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U.S. Pledges $708 Million to Manufacture COVID-19 Vaccines in South Africa

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The U.S. has announced a $708 million investment plan to help South African pharmaceutical company Aspen Pharmacare produce more than 500 million COVID-19 vaccine doses for African nations by the end of 2022.

The financing package was facilitated by the U.S. Development Finance Corporation, the World Bank, Germany and France. Vaccines produced by Aspen will be delivered through COVAX, the global effort to distribute vaccines equitably, with assistance from the African Union, according to a report by South African online news publication News24.

“We see this investment as, in the short-term, a really viable response to the urgent need on the continent for vaccines for COVID,” Gayle Smith, the U.S. State Department’s coordinator for global COVID-19 response, told Voice of America. “And also, importantly, as a long-term investment in the capacity of the continent to increase its own production of these vital goods so there is a greater availability and resilience over time. So it’s a short-term investment with a long-term vision.”

Officials announced the investment in early July as Africa faced a shortage of COVID-19 vaccines and lagged far behind its vaccination campaign goals. Just more than 1% of the continent’s 1.3 billion population was fully vaccinated as of mid-July, and several nations were experiencing a surge of infections.

“We are very far from our target,” Dr. John Nkengasong, head of the Africa Centres for Disease Control and Prevention, told the Associated Press. “We don’t want to be seen as the continent of COVID. … [In Europe] the stadiums are full of young people shouting and hugging. We can’t do that in Africa.”

In May, U.S. philanthropist Dr. Patrick Soon-Shiong, a transplant surgeon and businessman who owns the Los Angeles Times newspaper, announced that he will commit $210 million to help produce COVID-19 vaccines in his native South Africa.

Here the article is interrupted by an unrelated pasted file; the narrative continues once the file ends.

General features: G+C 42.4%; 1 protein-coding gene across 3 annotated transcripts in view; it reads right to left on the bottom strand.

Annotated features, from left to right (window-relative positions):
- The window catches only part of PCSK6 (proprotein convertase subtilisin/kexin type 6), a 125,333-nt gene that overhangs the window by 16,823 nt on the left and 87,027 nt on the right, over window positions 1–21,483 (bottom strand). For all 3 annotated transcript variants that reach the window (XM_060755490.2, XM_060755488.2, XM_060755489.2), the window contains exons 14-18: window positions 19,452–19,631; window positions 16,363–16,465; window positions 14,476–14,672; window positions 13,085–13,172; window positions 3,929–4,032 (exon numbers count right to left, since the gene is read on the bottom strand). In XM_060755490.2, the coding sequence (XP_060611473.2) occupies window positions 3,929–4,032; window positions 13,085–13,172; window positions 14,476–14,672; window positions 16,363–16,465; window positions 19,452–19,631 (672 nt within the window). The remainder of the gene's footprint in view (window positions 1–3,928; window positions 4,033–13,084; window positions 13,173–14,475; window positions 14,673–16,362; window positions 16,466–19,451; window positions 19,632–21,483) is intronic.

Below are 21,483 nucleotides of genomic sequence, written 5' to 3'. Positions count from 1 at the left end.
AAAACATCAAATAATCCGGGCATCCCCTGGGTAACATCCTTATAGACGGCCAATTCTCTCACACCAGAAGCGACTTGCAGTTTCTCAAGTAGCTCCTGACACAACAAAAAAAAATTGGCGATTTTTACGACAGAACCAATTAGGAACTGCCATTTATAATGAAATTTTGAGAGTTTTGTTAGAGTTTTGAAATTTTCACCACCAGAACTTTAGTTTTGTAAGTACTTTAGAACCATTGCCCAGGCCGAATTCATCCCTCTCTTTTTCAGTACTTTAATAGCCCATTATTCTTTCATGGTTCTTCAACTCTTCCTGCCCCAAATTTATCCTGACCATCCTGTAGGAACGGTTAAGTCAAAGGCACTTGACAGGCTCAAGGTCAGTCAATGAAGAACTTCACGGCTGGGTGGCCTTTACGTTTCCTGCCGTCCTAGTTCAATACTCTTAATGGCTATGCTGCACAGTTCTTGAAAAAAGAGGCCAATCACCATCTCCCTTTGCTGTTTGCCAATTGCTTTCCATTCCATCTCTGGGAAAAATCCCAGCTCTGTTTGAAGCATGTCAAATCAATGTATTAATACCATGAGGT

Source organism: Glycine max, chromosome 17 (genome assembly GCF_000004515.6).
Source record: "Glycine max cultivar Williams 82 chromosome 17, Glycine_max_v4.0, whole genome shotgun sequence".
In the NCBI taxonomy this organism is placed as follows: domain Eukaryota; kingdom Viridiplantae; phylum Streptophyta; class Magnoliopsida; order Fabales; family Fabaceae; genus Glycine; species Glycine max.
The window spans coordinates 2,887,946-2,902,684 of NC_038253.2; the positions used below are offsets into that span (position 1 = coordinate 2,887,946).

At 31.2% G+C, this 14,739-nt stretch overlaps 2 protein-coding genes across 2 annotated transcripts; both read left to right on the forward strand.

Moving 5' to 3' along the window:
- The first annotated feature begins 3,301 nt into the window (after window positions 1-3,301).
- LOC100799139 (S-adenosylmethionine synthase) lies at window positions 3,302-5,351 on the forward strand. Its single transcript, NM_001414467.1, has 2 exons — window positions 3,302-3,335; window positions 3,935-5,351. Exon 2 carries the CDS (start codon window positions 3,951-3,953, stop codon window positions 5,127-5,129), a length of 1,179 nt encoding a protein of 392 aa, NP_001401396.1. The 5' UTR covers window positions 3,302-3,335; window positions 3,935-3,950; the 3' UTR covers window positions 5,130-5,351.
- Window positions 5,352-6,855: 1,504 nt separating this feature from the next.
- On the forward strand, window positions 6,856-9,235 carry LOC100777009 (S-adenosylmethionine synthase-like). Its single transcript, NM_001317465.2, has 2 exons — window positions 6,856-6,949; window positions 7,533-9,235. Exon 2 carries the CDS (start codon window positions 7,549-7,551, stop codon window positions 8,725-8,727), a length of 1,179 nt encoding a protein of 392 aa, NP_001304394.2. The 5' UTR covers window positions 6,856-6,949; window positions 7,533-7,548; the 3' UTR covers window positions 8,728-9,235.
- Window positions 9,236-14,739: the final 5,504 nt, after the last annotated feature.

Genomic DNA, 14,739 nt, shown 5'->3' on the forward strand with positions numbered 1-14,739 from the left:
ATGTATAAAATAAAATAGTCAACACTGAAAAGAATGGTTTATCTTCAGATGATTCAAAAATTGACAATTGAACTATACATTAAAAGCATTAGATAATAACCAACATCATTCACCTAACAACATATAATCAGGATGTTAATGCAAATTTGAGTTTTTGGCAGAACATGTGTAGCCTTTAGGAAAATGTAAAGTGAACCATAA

Soon-Shiong, who also runs ImmunityBio, a biotech company that develops products that strengthen people’s immune systems, said his business and philanthropic foundation would donate the money. It will be used to deliver vaccine-producing technology and biological therapies that can be exported around the continent.

There are fewer than 10 vaccine distributors in Africa, based in Egypt, Morocco, Senegal, South Africa and Tunisia. But most of those businesses handle packaging and labeling rather than manufacturing.

When vaccine deliveries to Africa through COVAX almost completely stalled in May — after the Serum Institute of India diverted doses for domestic use — Senegal and Rwanda also announced plans to boost COVID-19 vaccine production.

At the time, Rwandan President Paul Kagame told World Health Organization officials that the only way to ensure vaccine equity was to produce more vaccines where they are needed. In July, Rwanda signed a $3.6 million partnership with the European Union to upgrade the country’s laboratory capacity and attract investors to manufacture COVID-19 vaccines.

Kagame said Rwanda wants to produce vaccines using messenger RNA (mRNA) technology, which is used in leading Western vaccines.

“For Rwanda, in particular, we have partnered with some industries that are specializing in mRNA technology,” Kagame said in a report in The East African. “So, we have already discussed that technology with people who will help with financing and I think in a few months we should hear a different story.”

In early July, Senegalese officials said that construction of a new vaccine manufacturing plant should begin this year. The facility, run by the Institut Pasteur in Dakar, could produce 25 million doses per month by the end of 2022, Reuters reported.

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